Criticism is mounting against one of the world’s most well-recognized commodities trading companies after Glencore declared the global drought and food crisis is a “good” business opportunity.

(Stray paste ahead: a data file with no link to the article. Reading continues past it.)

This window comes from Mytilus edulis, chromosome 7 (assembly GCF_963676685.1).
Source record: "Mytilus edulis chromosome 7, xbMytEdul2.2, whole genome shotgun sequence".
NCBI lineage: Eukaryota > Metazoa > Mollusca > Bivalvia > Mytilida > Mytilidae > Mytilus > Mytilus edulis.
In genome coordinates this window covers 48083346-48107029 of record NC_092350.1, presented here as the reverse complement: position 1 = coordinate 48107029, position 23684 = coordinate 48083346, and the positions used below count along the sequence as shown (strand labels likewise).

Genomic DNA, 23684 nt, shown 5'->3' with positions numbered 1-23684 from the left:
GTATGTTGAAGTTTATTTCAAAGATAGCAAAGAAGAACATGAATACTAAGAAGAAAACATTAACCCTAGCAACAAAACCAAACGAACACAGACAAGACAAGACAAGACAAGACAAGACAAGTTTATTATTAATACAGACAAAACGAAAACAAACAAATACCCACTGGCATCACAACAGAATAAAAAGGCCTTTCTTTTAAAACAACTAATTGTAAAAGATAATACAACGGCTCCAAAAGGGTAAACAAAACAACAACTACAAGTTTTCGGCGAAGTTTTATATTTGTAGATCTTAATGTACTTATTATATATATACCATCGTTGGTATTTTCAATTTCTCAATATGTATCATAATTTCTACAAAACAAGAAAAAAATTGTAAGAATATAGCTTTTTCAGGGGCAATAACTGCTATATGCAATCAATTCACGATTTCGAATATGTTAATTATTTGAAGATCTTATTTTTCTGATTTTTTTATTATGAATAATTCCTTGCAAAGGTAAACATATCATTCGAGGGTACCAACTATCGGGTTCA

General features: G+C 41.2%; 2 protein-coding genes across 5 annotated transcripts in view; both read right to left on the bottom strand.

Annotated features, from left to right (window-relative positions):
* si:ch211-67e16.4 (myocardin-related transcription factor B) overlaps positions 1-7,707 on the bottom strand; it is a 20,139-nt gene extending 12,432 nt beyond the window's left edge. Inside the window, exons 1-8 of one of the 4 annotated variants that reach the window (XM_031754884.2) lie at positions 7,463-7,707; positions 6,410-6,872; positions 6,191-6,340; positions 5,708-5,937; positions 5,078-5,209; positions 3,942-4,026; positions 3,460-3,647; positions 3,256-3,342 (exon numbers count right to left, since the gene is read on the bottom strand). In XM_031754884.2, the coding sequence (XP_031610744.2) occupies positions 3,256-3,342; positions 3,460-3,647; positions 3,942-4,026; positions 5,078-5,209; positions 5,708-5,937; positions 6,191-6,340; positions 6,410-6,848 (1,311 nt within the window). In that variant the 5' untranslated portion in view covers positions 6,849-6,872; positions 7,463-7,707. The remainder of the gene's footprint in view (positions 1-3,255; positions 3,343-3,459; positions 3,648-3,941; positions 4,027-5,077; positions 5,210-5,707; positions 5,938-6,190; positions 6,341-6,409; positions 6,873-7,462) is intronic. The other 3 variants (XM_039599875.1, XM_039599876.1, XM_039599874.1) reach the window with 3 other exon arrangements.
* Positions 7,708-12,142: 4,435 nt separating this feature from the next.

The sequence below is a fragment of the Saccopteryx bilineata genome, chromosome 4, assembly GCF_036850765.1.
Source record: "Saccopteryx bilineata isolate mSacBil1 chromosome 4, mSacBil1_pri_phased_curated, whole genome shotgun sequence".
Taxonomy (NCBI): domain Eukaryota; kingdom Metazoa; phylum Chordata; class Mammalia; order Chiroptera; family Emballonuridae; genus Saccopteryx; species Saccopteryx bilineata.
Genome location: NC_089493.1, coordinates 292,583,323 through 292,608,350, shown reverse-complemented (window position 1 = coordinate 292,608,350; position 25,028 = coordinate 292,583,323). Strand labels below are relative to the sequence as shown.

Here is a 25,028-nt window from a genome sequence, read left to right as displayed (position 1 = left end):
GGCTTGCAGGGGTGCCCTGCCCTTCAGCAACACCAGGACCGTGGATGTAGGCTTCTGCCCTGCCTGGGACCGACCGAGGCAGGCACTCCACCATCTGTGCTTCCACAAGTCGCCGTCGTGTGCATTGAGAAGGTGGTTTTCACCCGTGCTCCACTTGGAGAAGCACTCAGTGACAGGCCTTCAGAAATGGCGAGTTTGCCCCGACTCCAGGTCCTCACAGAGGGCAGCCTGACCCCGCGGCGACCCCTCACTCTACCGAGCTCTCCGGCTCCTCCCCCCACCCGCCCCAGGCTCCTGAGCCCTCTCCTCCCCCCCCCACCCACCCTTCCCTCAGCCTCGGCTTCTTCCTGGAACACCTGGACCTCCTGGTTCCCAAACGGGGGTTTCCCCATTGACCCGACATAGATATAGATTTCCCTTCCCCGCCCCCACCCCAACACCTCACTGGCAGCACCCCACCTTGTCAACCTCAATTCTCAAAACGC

On a recent conference call the company’s Director of Agricultural Products said: “In terms of the outlook for the balance of the year, the environment is a good one. High prices, lots of volatility, a lot of dislocation, tightness, a lot of arbitrage opportunities.” Chris Mahoney added: “We will be able to provide the world with solutions… and that should also be good for Glencore.” The United Nations responded quickly: The senior economist of the UN’s Food and Agriculture Organisation, Concepcion Calpe, told media: “Private companies like Glencore are playing a game that will make them enormous profits.” Oxfam chimed in too, attacking “Glencore’s exploitation of volatile world food prices,” as the Independent writes. Jodie Thorpe, from the aid agency’s Grow Campaign, said: “Glencore’s comment that ‘high prices and lots of volatility and dislocation’ was ‘good’ gives us a rare glimpse into the little-known world of companies that dominate the global food system.” Forbes, though, supports Glencore’s statement. Food needs to be transported to areas affected by droughts, and “to do this we would need an organisation or two who knows how to identify where that surplus and moveable food is. Then know how to purchase it, transport it to port, hire a ship or two to carry it, unload it, then get it to those places where there isn’t any food. This is known generally as feeding people: you know, the cure for people having no food is to get food to them?” The answer is commodity traders, Forbes writes. “These are exactly the people who know how to find, transport, then distribute (and importantly finance all of them) food around the world. In fact, these are the very people who do do that, year in and year out. They’re the very people who make the entire international food network operate, alleviating famine in areas of food shortage by shipping food surpluses from other areas to them.” Forbes concludes, “People who ship food around the world are the solution to localised food shortages, not the cause of them.”